After my therapist suggested the book idea I began keeping a journal. The floodgates opened and from the journal came a few chapters, and the few chapters turned into more chapters which eventually became a book. It was a long and painful nine-year process.

A memoir is a slice of life, it’s not an autobiography. A memoirist creates his or her narrative within a specific context. It’s certainly not, “everything but the kitchen sink” type of project, which some poorly written memoirs turn into, usually due to a lack of editing.

AD: Your book has already attracted a good bit of attention from very prominent Christians across the spectrum. Why do you think you seem to have struck such a nerve among Christians of all traditions?

I’m thrilled that my story has garnered such attention from such a rich and wide spectrum: Episcopal, Reformed, Methodist, and Orthodox. I think because my story is universal it rings true to a wide range of people. I also think that many clergy memoirs focus only on the good parts, on how wonderful parish ministry was: the baptisms, weddings, building campaigns, and the numerical growth.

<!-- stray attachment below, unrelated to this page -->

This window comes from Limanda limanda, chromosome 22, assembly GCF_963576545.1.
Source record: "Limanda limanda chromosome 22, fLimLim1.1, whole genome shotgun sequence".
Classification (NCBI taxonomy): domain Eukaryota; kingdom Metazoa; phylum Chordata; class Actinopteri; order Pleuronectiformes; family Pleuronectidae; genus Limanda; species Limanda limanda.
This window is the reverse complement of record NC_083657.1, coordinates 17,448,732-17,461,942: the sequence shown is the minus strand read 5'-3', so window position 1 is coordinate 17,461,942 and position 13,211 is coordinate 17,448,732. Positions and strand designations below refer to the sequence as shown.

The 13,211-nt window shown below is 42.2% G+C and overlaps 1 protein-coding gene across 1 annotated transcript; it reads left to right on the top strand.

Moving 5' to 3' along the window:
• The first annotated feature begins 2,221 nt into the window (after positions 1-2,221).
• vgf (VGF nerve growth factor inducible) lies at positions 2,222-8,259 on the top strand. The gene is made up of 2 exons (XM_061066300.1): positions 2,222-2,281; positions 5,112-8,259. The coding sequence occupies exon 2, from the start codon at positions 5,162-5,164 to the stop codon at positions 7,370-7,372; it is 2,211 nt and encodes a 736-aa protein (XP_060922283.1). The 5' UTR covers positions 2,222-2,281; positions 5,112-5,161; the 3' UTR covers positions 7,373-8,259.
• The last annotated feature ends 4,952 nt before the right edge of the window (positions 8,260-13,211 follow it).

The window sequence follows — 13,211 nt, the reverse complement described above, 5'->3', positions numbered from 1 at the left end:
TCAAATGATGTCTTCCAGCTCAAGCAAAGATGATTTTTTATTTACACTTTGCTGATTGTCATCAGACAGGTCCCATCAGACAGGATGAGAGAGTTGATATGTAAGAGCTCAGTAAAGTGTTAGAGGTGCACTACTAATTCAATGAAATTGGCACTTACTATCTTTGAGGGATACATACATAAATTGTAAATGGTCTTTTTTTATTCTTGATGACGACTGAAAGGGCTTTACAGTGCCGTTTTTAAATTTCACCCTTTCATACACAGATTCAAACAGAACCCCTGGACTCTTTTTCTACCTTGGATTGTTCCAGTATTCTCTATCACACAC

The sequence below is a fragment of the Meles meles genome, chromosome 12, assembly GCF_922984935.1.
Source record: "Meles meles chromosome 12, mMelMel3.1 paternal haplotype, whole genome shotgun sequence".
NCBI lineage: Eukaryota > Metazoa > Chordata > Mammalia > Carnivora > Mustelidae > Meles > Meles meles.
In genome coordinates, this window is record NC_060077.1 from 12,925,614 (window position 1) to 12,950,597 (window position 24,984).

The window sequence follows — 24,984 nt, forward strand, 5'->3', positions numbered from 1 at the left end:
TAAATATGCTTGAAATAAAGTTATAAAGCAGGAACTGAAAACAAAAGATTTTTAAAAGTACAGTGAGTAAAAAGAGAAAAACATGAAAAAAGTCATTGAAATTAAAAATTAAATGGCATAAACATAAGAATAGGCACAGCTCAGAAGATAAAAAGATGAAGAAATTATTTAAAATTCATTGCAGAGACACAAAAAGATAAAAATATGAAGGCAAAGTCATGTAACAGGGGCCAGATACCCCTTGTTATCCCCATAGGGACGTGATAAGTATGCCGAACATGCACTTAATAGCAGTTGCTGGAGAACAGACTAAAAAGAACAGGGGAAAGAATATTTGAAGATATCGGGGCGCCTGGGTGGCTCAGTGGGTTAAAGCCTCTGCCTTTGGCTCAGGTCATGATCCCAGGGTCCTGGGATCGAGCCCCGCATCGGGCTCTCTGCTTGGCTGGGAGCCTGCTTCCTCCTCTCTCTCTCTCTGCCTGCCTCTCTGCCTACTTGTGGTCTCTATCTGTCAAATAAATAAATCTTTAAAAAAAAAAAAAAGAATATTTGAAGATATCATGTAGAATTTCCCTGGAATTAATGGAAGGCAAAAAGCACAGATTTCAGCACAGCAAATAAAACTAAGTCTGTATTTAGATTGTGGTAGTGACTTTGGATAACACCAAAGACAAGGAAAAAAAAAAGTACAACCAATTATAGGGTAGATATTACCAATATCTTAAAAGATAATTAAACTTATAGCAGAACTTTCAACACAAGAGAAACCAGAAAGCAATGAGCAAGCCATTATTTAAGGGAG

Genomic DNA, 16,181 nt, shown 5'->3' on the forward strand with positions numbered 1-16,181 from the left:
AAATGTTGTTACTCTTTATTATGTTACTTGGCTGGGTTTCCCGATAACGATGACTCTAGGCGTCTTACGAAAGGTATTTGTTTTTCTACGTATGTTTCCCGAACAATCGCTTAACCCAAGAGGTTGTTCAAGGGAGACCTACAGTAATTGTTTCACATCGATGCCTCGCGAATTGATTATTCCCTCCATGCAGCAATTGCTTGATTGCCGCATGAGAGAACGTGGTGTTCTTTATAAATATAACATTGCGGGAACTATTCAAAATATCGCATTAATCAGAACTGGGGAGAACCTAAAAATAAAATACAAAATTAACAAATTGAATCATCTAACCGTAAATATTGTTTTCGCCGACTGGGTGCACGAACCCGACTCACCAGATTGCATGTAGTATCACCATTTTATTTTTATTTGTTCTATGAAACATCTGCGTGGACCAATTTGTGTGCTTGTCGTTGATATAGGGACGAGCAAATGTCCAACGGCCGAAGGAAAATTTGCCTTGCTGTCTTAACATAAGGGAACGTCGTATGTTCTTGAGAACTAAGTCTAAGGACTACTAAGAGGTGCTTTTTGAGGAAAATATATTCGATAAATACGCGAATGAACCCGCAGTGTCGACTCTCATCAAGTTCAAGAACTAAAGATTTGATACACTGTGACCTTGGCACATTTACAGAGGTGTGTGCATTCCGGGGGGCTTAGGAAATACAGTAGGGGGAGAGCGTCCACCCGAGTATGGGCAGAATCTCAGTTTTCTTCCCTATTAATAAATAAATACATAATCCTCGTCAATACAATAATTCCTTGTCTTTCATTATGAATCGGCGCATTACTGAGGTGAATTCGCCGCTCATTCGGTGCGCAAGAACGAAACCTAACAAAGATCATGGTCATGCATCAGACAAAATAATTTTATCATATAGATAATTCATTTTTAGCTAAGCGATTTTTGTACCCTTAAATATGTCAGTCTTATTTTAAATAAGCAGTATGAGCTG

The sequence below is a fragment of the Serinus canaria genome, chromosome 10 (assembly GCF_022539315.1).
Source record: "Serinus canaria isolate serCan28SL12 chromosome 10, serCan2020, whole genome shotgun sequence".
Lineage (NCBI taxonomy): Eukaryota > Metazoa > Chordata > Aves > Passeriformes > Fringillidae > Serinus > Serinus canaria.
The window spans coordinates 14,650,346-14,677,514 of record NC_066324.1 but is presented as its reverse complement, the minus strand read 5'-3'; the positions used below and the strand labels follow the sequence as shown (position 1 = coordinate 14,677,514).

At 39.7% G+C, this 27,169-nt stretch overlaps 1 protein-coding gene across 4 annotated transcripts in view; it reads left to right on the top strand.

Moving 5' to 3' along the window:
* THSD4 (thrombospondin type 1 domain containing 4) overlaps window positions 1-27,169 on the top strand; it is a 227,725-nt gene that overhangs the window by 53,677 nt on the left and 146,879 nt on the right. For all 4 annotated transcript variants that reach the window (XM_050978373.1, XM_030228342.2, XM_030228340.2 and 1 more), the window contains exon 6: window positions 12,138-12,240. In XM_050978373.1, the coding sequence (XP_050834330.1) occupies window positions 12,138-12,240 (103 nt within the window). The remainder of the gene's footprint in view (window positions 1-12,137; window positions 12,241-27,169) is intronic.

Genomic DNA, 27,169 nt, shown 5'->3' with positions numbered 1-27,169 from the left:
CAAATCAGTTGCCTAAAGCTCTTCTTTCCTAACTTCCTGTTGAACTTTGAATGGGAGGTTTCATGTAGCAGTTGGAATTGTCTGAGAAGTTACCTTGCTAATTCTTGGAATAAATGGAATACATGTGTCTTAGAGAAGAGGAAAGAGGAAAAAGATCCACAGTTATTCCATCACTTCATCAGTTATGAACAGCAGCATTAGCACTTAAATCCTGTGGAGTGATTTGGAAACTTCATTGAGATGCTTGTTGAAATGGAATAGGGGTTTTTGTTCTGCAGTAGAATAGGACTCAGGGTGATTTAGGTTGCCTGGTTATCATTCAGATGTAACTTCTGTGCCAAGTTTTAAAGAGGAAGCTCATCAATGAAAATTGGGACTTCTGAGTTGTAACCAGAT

While writing my book I read numerous clergy memoirs. I was hard pressed to find a radically truthful and human story about being a minister, so I decided that I need to write one! In many ways I wrote my story as a way to show new clergy the various pitfalls and people to keep an eye out for. I wrote it to a younger me, a book that I wish that I had when I was a new pastor.

AD: Your preface mentions a number of stereotypes or assumptions people have about what you do as a priest, but you note that much of your time is spent quite simply and regularly drinking coffee and listening to people. Was this a big surprise to you when you began parish ministry? 

At first, I thought my job--besides leading the services of course--was to convert everyone whom I met, to make sure there was money coming into the collection plate each week, and that I had to always talk about God and the Church. In othe words, my job description consisted of what I call the four B’s: butts, bucks, buildings, and budgets. The more butts in the pew the more bucks in the collection plate so that you can build your new building and have a great big fat budget. But when reading the gospels we see that Jesus’ wasn’t interested in the 4 B’s which should tell us something. Along the way the Church got it wrong and we are suffering today because of it.